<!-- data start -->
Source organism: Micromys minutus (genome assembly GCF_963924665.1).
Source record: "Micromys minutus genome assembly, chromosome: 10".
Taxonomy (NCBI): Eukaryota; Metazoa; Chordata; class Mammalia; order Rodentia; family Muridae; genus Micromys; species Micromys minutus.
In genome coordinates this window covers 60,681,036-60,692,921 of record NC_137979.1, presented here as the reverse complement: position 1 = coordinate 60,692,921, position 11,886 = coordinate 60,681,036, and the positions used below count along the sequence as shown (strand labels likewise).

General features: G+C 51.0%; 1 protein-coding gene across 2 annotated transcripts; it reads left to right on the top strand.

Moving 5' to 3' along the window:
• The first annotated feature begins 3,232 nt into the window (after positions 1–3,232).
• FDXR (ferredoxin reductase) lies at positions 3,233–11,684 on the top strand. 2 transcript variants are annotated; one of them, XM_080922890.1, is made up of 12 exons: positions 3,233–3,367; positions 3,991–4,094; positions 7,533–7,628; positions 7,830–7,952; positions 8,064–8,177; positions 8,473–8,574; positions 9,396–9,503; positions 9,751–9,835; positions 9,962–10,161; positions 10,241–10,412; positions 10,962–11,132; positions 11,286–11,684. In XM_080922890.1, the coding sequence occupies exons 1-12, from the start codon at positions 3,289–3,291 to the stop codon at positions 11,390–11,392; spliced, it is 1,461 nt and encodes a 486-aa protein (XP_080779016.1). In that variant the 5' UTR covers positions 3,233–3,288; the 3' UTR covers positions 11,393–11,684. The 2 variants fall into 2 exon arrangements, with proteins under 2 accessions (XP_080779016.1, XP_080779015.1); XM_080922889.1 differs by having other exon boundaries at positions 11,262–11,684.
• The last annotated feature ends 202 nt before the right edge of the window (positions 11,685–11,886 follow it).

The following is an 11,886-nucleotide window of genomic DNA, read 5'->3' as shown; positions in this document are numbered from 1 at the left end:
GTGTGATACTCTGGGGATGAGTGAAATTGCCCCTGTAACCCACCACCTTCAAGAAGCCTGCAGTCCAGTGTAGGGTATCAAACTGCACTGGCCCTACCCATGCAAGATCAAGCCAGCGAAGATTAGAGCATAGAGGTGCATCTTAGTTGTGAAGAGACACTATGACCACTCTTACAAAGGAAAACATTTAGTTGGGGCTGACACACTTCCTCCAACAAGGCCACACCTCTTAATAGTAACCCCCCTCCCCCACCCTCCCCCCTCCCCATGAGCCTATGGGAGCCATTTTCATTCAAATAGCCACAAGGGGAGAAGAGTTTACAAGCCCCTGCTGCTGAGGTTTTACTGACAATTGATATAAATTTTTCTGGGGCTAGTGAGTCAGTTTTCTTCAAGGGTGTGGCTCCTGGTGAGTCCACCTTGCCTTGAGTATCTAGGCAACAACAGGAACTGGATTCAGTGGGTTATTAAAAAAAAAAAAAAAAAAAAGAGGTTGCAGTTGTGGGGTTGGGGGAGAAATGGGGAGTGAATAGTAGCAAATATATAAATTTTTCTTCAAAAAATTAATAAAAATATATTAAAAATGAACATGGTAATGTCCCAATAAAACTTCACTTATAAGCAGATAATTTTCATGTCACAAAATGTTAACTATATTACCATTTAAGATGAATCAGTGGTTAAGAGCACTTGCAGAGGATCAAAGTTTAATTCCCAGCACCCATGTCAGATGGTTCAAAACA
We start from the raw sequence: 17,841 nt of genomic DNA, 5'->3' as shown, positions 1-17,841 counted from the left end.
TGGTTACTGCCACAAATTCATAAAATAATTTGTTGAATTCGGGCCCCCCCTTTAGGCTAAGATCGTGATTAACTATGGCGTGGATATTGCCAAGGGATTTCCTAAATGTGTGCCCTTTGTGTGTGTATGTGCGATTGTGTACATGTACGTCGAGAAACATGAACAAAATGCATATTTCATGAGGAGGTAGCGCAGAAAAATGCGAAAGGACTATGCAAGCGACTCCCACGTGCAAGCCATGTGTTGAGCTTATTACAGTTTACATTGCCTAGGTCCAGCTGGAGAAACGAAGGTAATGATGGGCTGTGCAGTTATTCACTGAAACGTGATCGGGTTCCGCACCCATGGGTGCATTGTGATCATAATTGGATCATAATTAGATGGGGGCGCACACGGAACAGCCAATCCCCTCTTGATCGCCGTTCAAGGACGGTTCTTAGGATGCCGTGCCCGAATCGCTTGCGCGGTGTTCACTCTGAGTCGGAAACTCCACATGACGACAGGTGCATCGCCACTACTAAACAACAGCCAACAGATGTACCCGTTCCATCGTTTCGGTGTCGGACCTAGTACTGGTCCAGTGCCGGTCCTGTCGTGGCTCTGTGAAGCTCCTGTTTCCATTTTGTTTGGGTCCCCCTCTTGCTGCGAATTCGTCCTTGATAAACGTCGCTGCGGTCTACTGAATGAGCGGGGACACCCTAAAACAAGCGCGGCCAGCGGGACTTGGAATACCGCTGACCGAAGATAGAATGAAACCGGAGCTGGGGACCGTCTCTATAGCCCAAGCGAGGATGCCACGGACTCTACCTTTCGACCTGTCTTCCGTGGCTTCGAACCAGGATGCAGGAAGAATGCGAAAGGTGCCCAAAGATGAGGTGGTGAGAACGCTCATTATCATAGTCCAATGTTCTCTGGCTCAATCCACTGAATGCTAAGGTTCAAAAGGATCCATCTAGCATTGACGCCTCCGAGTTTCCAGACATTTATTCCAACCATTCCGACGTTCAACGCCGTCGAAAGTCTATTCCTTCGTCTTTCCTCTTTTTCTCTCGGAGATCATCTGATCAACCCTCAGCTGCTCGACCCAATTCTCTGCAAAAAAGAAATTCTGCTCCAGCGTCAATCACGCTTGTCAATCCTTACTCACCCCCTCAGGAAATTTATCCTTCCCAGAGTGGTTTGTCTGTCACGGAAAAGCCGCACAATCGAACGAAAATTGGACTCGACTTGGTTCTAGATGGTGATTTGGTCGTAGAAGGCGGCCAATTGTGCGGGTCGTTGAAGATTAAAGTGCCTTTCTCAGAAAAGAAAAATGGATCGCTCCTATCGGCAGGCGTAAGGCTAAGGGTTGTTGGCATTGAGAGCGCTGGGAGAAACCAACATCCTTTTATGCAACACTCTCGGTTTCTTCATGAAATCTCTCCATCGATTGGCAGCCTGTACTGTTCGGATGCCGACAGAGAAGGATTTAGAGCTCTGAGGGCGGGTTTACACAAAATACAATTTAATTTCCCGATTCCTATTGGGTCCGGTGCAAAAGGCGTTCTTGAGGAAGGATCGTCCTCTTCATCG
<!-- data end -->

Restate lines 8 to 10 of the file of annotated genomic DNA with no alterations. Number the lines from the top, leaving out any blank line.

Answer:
• FDXR (ferredoxin reductase) lies at positions 3,233–11,684 on the top strand. 2 transcript variants are annotated; one of them, XM_080922890.1, is made up of 12 exons: positions 3,233–3,367; positions 3,991–4,094; positions 7,533–7,628; positions 7,830–7,952; positions 8,064–8,177; positions 8,473–8,574; positions 9,396–9,503; positions 9,751–9,835; positions 9,962–10,161; positions 10,241–10,412; positions 10,962–11,132; positions 11,286–11,684. In XM_080922890.1, the coding sequence occupies exons 1-12, from the start codon at positions 3,289–3,291 to the stop codon at positions 11,390–11,392; spliced, it is 1,461 nt and encodes a 486-aa protein (XP_080779016.1). In that variant the 5' UTR covers positions 3,233–3,288; the 3' UTR covers positions 11,393–11,684. The 2 variants fall into 2 exon arrangements, with proteins under 2 accessions (XP_080779016.1, XP_080779015.1); XM_080922889.1 differs by having other exon boundaries at positions 11,262–11,684.
• The last annotated feature ends 202 nt before the right edge of the window (positions 11,685–11,886 follow it).

The following is an 11,886-nucleotide window of genomic DNA, read 5'->3' as shown; positions in this document are numbered from 1 at the left end: